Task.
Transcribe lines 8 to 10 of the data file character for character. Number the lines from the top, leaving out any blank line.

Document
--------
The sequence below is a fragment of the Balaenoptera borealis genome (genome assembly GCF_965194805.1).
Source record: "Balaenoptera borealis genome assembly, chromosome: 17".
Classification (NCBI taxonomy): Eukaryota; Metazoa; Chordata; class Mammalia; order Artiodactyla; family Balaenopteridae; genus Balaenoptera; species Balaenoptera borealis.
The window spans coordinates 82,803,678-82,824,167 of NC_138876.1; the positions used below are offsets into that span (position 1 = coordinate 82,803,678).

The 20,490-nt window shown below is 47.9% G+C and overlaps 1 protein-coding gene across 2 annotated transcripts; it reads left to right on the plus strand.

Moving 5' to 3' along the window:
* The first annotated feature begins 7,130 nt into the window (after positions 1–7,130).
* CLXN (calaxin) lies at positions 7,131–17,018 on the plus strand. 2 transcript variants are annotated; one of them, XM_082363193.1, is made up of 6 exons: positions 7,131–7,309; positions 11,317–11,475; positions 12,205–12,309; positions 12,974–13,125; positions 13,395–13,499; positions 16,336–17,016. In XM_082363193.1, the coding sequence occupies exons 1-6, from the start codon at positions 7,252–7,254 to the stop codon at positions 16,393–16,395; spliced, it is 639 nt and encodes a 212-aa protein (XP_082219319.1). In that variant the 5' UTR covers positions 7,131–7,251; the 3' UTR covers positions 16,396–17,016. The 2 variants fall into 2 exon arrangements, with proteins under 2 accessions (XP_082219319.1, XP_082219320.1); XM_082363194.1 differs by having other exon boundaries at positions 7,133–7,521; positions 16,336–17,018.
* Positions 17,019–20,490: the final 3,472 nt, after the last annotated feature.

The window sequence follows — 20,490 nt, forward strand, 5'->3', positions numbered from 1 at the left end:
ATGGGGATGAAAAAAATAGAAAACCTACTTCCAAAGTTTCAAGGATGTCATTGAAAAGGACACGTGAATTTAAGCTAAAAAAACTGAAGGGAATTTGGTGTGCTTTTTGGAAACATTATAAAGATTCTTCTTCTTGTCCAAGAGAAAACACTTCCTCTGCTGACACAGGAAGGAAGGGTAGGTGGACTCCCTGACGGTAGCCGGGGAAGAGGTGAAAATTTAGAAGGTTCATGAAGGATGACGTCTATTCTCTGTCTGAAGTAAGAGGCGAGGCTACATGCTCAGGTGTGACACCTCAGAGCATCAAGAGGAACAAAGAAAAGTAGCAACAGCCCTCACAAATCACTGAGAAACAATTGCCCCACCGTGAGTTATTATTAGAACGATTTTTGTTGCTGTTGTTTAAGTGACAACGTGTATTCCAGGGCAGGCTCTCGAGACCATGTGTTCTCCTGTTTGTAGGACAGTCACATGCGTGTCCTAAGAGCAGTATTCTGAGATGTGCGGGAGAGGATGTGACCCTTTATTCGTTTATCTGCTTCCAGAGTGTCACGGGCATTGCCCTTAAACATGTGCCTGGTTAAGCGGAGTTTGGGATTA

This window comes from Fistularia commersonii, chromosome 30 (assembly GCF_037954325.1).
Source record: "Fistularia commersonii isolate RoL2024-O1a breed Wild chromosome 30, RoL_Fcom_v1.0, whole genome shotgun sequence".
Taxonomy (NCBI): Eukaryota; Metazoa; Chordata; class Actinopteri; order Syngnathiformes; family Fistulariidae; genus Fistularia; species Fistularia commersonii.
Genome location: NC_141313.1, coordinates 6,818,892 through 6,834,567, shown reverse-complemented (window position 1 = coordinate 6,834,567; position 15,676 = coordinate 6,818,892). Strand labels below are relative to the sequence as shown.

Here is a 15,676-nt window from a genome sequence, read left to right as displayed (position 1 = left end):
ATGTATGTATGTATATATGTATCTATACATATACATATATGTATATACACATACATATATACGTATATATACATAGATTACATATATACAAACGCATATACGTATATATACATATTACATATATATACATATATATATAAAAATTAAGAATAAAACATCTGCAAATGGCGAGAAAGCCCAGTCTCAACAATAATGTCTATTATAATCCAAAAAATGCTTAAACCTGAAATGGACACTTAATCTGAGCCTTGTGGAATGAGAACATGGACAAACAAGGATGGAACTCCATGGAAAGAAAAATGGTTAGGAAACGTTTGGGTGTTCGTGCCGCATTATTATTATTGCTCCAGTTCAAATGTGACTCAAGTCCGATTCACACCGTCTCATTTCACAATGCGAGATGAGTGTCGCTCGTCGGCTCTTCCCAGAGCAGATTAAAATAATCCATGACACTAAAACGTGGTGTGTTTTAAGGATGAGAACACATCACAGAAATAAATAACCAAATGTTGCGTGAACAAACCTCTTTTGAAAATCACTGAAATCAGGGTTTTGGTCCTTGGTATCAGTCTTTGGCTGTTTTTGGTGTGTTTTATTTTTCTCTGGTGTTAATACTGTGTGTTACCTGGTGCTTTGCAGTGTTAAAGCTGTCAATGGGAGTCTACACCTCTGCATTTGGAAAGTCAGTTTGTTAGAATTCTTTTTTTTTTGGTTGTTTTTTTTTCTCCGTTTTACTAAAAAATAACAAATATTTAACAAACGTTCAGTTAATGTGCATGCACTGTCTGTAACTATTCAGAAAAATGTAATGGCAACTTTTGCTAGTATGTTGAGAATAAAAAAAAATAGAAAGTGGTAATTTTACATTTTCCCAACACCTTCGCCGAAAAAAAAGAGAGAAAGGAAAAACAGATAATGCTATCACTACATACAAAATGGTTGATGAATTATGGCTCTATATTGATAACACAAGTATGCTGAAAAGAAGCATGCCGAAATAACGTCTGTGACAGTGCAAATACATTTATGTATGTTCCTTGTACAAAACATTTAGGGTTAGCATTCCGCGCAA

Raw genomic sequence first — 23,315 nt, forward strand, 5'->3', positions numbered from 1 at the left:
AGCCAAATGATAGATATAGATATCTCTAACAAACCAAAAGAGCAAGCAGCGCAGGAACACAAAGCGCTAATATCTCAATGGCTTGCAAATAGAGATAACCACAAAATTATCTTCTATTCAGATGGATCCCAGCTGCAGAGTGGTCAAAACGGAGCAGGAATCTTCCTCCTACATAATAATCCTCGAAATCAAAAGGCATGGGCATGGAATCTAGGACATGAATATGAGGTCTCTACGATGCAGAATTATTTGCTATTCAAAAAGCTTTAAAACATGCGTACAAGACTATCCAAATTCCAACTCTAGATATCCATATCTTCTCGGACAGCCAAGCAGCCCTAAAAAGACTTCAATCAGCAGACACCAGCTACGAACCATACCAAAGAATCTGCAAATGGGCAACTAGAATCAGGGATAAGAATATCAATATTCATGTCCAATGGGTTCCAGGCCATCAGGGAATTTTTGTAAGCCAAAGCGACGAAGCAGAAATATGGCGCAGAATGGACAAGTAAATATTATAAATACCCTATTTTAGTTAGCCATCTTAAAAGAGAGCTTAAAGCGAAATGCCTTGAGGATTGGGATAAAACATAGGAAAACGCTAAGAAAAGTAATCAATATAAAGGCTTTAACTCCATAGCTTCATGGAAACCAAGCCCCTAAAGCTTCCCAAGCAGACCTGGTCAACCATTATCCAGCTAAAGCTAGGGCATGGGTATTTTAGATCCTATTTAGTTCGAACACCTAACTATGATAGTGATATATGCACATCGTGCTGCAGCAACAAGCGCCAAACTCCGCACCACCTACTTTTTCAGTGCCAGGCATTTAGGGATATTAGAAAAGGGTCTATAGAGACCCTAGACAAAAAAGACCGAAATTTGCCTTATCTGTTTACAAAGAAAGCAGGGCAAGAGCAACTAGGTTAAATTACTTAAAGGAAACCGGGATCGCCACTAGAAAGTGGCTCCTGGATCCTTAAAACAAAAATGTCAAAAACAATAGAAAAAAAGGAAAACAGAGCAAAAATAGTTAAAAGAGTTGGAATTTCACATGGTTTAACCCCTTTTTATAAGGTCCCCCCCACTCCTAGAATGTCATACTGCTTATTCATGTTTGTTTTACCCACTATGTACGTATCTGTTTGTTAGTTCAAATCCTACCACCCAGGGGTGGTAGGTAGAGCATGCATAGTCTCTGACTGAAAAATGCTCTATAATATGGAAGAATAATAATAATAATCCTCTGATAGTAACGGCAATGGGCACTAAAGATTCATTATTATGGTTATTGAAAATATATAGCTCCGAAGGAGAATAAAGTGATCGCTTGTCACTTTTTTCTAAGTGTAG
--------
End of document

* CLXN (calaxin) lies at positions 7,131–17,018 on the plus strand. 2 transcript variants are annotated; one of them, XM_082363193.1, is made up of 6 exons: positions 7,131–7,309; positions 11,317–11,475; positions 12,205–12,309; positions 12,974–13,125; positions 13,395–13,499; positions 16,336–17,016. In XM_082363193.1, the coding sequence occupies exons 1-6, from the start codon at positions 7,252–7,254 to the stop codon at positions 16,393–16,395; spliced, it is 639 nt and encodes a 212-aa protein (XP_082219319.1). In that variant the 5' UTR covers positions 7,131–7,251; the 3' UTR covers positions 16,396–17,016. The 2 variants fall into 2 exon arrangements, with proteins under 2 accessions (XP_082219319.1, XP_082219320.1); XM_082363194.1 differs by having other exon boundaries at positions 7,133–7,521; positions 16,336–17,018.
* Positions 17,019–20,490: the final 3,472 nt, after the last annotated feature.

The window sequence follows — 20,490 nt, forward strand, 5'->3', positions numbered from 1 at the left end: